N.C. Healthcare Association Vice President Cody Hand criticized Folwell for giving the organizations too little time to work together on a better plan. Hand said Folwell’s had two budget cycles to work with the General Assembly on solutions.
Folwell said he inherited the bad situation, and Hand wants taxpayers to pick up providers’ high costs. He cited several times the legislature has tried but failed to corral health care costs.
State Health Plan officials criticized Lawler and N.C. Medical Society CEO Robert Seligson for not participating in a July 18 stakeholders meeting or recommending price-cutting reforms.
“I can tell you it’s going to result in less revenue to your clients,” Folwell said of the new model.
Hospitals and physicians have long assumed state money would always be there for them, said State Health Plan Executive Director Dee Jones.
“Somewhere along the line fiscal responsibility went out the window,” she said, noting N.C. Medical Society President-elect Timothy Reeder told stakeholders at the July meeting there was at least 15 percent waste in the system.
“I would say that I’ve never seen an initiative where cutting your way to better health for individuals is a successful strategy,” Lawler said.
“It is our belief and estimate that this plan will economically harm hospitals and health systems, especially those in small communities, as well as physicians,” Lawler said. It will reduce care because people will either shut down services or reduce staff, particularly in rural areas. The plan would take away $300 million to $500 million from providers.
“I am glad to hear somebody [admit] the health plan has been subsidizing rural health care [at the expense of plan members],” said Ardis Watkins, spokeswoman for the State Employees Association of North Carolina. SEANC has contended for almost 20 years the plan was propping up rural health systems. SEANC supports reference-based pricing.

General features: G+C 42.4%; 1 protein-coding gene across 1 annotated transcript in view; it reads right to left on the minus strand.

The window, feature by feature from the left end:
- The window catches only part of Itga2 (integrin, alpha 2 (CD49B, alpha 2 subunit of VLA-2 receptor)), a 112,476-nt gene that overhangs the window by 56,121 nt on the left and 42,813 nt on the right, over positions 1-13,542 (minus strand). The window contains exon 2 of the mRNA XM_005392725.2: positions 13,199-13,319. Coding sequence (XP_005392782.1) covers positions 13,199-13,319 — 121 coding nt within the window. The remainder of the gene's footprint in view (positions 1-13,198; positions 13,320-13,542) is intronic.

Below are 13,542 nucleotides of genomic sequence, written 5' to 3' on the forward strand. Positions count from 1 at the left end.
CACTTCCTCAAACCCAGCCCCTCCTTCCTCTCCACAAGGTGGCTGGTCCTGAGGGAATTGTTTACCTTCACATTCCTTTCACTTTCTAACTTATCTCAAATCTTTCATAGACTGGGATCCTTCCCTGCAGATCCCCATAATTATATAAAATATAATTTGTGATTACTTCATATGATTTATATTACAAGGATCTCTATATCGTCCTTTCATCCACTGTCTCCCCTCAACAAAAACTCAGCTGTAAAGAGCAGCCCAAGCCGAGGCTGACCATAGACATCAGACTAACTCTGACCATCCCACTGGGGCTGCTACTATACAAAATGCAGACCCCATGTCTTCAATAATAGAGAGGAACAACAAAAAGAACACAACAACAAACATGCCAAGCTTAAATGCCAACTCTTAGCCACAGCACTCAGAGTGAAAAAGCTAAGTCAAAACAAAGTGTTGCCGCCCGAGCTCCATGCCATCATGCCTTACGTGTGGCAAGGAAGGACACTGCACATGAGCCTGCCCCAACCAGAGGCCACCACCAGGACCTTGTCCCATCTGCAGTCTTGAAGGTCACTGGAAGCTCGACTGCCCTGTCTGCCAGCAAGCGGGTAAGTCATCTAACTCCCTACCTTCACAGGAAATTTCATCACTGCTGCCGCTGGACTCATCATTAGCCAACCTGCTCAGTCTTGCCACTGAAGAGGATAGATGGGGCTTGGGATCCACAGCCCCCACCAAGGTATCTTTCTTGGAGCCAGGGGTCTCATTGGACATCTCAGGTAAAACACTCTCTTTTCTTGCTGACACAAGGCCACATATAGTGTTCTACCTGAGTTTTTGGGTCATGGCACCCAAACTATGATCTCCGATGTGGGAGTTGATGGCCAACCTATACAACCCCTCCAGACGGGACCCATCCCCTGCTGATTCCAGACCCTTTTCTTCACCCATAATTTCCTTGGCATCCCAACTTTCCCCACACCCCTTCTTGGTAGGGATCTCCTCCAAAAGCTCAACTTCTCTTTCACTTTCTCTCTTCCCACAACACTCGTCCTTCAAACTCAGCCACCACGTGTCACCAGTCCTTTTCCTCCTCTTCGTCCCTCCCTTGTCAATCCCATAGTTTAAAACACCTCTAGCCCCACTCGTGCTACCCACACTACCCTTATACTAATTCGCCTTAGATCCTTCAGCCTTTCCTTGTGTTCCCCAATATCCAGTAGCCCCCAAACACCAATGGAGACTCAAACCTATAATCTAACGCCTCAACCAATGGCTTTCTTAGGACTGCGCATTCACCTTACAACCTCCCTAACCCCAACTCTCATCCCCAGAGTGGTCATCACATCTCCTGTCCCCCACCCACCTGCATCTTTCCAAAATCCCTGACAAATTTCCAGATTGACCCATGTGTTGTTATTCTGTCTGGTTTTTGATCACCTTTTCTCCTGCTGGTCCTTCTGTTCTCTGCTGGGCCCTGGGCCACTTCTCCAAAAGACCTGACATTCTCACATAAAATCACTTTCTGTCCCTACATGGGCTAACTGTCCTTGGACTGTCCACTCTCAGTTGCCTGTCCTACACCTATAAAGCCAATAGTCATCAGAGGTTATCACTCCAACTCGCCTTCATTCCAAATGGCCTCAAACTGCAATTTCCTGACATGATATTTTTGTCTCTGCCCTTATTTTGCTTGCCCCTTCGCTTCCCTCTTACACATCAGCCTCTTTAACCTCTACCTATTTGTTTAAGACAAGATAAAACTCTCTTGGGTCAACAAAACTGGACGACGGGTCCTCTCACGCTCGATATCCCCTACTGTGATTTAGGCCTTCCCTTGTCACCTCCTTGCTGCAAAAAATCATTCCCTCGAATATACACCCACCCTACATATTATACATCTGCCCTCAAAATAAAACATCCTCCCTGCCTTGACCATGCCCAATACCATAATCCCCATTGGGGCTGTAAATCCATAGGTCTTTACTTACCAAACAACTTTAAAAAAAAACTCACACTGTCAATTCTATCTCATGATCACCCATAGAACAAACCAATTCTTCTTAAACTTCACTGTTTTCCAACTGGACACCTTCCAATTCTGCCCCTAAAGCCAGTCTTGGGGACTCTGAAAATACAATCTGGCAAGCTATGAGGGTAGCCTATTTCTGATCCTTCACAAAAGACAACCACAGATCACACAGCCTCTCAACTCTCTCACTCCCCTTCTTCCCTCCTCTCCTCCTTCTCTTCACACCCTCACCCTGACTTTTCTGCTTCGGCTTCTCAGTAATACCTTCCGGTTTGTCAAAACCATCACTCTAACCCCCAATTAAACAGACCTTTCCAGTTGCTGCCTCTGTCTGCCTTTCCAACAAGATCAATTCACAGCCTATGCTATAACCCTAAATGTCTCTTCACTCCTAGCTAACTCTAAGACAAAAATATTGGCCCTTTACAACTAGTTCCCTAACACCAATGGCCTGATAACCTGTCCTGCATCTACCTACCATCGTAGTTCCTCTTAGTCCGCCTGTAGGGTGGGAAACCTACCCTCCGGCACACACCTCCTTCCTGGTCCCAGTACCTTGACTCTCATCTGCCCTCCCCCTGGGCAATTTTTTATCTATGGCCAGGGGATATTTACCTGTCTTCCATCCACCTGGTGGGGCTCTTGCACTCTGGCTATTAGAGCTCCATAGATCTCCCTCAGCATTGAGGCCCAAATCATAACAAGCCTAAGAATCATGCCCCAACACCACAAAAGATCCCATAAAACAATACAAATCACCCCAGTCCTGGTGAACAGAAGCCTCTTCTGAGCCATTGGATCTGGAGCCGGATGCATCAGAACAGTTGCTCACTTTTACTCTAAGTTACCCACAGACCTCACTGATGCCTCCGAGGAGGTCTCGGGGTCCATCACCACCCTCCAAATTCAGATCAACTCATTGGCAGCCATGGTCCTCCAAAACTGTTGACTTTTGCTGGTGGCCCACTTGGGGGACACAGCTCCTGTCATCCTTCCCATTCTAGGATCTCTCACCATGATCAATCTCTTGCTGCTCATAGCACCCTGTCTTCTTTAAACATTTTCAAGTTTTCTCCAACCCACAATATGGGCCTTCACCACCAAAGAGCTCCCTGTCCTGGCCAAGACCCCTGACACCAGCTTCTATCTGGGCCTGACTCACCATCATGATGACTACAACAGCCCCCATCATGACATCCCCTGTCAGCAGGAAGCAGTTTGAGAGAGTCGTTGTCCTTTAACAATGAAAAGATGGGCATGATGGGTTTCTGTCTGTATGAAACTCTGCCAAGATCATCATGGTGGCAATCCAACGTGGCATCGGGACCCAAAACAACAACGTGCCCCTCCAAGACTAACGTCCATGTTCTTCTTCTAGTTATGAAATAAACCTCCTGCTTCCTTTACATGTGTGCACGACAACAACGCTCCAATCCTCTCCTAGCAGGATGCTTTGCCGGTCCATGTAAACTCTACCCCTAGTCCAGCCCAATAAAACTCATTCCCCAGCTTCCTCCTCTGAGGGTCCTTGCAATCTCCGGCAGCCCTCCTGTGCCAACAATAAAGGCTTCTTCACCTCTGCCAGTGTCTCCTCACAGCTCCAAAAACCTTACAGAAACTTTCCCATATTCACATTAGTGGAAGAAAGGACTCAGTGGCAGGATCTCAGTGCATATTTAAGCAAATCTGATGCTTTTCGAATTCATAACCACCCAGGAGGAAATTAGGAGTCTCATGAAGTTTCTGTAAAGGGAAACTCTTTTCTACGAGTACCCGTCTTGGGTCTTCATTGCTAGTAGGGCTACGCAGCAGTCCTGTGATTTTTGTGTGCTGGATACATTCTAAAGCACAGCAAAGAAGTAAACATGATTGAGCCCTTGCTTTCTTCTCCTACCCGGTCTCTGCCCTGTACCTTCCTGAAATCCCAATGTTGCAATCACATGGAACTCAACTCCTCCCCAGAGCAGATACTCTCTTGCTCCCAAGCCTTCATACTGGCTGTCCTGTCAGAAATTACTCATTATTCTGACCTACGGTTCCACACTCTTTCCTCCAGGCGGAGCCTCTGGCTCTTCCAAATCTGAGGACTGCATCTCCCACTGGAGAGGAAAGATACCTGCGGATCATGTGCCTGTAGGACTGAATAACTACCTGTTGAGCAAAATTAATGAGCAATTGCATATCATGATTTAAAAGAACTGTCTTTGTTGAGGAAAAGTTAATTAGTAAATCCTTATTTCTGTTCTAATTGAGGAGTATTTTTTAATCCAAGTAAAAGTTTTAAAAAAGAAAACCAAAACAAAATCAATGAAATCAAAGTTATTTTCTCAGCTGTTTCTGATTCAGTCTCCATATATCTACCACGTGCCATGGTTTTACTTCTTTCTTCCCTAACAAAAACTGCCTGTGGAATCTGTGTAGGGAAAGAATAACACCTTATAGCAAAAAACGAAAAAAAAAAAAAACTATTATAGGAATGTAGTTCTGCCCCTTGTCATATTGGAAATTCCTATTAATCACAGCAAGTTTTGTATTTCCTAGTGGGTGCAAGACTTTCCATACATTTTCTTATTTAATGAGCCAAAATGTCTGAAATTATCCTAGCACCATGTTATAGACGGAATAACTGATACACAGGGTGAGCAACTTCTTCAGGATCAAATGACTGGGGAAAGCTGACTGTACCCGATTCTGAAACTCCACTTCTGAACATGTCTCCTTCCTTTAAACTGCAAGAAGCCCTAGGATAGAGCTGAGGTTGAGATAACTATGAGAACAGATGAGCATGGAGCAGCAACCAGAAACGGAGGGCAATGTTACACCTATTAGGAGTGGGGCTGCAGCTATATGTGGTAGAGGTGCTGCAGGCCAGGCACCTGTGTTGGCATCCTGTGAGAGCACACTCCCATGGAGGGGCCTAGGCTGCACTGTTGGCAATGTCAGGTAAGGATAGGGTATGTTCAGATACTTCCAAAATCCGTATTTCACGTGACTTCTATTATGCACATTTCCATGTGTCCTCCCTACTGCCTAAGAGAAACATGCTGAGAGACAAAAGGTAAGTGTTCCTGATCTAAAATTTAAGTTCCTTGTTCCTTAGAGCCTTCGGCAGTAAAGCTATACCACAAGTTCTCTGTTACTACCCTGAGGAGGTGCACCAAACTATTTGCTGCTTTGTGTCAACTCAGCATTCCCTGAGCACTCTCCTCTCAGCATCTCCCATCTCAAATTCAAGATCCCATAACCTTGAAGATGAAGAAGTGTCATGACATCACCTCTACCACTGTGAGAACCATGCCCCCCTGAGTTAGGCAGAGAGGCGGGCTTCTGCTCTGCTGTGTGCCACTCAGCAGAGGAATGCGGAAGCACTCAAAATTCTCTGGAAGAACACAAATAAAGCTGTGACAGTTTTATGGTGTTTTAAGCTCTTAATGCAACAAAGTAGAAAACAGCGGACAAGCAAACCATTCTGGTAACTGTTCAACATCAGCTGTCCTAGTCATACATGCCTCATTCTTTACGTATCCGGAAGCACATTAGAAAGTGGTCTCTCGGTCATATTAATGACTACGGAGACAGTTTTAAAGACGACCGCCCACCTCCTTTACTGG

“We can’t point fingers at each other,” Seligson said. “We’re all going to have to give something to make it better,” and his group wants to collaborate.
Lawler blamed high health care costs in large part on inadequate Medicare and Medicaid payments. Yet he said expanding the state’s Medicaid program is part of the solution.
Andrew Norton, State Health Plan deputy general counsel, said the State Health Plan now pays 126 percent of the Medicare rate for professional services. That would increase to 160 percent. Inpatient, outpatient, critical access inpatient, and critical access outpatient rates all would be higher than Medicare rates, in some cases more than double.
Those rates closely match what the provider organizations already negotiated with the N.C. Industrial Commission, he said.
Montana and California use reference-based pricing. Archambault said they offer health plan members cash incentives to reduce costs. That nudges them to shop for best prices and outcomes, encouraging innovators to compete for the large volume of plan members.
Archambault said robust competition should drive down prices, so the state could decrease reimbursement rates, saving even more money over time.